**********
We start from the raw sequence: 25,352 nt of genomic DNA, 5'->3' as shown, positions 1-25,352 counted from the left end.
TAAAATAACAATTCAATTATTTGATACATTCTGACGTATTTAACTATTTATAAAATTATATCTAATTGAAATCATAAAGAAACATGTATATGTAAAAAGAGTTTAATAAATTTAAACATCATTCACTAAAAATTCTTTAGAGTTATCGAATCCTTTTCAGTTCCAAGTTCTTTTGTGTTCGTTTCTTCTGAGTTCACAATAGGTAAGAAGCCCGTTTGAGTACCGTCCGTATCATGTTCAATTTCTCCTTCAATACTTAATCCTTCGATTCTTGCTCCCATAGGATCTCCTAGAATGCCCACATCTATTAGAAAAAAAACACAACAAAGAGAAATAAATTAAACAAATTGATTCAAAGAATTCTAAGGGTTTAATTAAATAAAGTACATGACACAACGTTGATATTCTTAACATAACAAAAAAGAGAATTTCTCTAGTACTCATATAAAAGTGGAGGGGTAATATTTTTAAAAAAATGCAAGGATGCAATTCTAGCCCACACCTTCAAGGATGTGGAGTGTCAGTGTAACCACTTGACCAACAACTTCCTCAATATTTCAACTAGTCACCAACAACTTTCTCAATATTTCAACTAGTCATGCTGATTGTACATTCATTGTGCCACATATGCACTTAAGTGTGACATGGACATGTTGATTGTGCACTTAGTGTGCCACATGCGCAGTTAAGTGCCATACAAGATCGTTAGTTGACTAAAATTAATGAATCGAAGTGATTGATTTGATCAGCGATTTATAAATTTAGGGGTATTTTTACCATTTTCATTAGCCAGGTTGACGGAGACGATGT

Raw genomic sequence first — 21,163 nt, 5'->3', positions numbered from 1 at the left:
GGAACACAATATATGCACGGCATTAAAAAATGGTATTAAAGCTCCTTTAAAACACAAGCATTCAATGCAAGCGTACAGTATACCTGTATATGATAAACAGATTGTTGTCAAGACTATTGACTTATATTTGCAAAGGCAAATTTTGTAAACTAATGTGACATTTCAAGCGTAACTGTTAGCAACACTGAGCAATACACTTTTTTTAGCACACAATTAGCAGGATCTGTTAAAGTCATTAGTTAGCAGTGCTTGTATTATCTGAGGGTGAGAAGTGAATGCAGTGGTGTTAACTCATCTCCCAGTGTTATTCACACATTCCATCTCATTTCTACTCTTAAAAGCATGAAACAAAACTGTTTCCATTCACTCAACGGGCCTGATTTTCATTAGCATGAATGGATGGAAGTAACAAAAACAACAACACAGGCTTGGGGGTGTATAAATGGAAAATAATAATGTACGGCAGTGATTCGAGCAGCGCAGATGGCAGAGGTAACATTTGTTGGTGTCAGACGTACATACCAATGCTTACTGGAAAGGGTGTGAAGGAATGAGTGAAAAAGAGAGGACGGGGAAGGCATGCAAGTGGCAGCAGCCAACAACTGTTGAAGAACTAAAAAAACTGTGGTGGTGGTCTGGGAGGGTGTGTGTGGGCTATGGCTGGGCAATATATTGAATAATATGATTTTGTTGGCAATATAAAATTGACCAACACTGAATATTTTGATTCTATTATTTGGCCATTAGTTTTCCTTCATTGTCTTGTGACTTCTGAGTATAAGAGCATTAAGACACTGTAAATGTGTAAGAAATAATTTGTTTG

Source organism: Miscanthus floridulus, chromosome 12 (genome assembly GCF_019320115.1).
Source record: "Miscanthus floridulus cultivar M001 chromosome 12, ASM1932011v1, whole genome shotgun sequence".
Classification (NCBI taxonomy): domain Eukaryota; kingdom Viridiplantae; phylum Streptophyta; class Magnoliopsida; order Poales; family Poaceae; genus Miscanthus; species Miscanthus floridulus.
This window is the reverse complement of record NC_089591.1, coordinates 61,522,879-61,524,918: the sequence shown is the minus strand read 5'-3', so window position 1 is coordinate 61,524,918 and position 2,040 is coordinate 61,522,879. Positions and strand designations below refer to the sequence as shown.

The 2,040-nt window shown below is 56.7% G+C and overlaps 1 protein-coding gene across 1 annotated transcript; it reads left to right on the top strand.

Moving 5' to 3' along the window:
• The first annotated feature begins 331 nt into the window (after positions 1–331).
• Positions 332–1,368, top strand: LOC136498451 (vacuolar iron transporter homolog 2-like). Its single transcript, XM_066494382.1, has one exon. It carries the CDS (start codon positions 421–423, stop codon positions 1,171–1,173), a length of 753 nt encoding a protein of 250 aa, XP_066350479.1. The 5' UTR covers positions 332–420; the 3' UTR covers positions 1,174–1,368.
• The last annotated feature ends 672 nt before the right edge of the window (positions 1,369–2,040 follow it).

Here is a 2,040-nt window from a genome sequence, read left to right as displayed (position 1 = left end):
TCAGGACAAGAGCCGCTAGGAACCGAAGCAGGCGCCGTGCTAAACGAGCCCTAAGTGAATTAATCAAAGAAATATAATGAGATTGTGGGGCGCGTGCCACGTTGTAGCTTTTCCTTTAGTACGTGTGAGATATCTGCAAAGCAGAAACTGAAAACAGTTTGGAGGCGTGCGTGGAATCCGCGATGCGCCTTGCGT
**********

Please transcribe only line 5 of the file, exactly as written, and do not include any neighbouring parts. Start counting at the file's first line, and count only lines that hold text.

Source organism: Miscanthus floridulus, chromosome 12 (genome assembly GCF_019320115.1).